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Fair to provide health tests for dogs

Friday, August 31, 2007 | 6:35 p.m. CDT; updated 2:10 p.m. CDT, Tuesday, July 22, 2008

COLUMBIA — Heart and eye exams might be tests you would consider for yourself, but what about for your dog?

The All Breed Health Fair and Fun Day, in conjunction with American Kennel Club Responsible Dog Ownership month, will offer these tests and more Sept. 8 at the Columbia Canine Sports Center at 4506 I-70 Drive S.E..

“This is the first time we’ve tried to do this,” said Rosemary Teel, president of the Columbia Missouri Kennel Club. “We’ve always done something rather small. We have a lovely facility to do it in now.”

The sports center is a 28,800 square foot steel-framed, membrane covered building that opened in April.

Owners can bring their leashed dogs with their current vaccinations to the clinic for Canine Eye Registry Foundation tests, cardiac exams and thyroid and patellar luxation testing. Patellar luxation is a joint disease common in small dogs.

Veterinarians and specialists from MU Veterinary Teaching Hospital and other veterinarian clinics will perform the tests, some of which will be less than the regular cost.

“I have two springer spaniels, and it gives me an opportunity to check up on some of the potential issues,” said Ginger Huxley, one of the owners of the canine sports center and a member of the Show Me Agility Club and kennel club. “It’s a good opportunity to get everything done in one spot.”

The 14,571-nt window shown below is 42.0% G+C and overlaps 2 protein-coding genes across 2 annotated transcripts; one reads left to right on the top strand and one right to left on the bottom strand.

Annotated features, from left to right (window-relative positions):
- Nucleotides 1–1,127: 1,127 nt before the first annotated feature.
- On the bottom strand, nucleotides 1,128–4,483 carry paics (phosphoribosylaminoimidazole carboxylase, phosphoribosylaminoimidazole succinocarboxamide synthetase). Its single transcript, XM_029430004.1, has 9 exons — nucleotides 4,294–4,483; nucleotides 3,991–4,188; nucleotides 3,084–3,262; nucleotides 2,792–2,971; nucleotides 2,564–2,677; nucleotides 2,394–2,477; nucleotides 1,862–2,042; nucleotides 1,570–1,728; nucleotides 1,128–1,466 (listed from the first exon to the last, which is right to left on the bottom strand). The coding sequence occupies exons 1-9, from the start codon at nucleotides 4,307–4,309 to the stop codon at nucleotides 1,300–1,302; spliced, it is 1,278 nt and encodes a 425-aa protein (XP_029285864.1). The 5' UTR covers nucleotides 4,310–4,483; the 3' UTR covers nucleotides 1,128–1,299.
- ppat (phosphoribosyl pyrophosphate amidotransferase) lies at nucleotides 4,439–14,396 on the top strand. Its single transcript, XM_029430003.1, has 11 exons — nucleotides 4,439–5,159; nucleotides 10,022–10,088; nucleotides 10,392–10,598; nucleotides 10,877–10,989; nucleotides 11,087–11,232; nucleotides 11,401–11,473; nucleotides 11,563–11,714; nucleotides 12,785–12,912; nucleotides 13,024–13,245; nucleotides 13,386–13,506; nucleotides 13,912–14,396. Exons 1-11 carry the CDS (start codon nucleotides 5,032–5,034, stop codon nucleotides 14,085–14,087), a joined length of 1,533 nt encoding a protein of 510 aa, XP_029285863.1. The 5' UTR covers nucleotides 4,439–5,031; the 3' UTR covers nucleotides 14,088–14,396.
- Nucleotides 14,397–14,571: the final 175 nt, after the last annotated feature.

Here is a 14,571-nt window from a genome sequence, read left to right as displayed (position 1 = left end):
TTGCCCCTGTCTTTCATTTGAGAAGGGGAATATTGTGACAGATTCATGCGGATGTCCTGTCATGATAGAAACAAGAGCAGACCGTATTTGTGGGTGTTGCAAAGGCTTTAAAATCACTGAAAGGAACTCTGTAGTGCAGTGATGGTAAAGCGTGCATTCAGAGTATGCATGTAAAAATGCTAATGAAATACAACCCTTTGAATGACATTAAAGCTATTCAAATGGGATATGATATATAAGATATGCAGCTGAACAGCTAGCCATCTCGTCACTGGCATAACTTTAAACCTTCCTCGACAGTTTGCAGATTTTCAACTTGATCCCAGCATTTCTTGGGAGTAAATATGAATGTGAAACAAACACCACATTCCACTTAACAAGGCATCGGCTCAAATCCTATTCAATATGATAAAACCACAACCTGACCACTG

Pre-registration is required for the tests and must be sent to Robin Nuttall, vice president of the agility club, by Sept. 4. Nuttall can be reached at robinjn@mchsi.com.

Health tests are especially helpful to dog breeders and competitors, Nuttall said. If dogs have health issues, they can pass the same problems on to their puppies. The health problems can also affect a dog’s performance in competitions.

“There are some health issues that some breeds have more problems with than others,” Teel said. “Boxers have inherited heart conditions frequently and labs have problems with hip and elbow dysplasia. These are things that maybe the average pet buyer is not aware of.”

Pet owners can check the Orthopedic Foundation for Animals Web site, offa.org, to see statistics regarding a breed’s common health problems. People interested in buying a purebred puppy may also check to see if a breeder’s dogs have had health tests, Nuttall said.

Other questions can be answered at the fair, which is hosted by the agility club and kennel club.

Veterinarians at the fair will tattoo and implant microchips for dog identification, while vendors, including the Orthopedic Foundation for Animals, Dog Scouts of America and various other local businesses, will also be on hand. Admission is free.

For $5, children can ride in a wagon pulled by dogs. An obstacle course for dogs will also be available for $5. The sponsors will donate all proceeds to the Central Missouri Humane Society and Columbia Second Chance, Nuttall said.

“We’re hoping regular people can come and enjoy some time with their dogs,” she said. “And help Second Chance and the Humane Society.”


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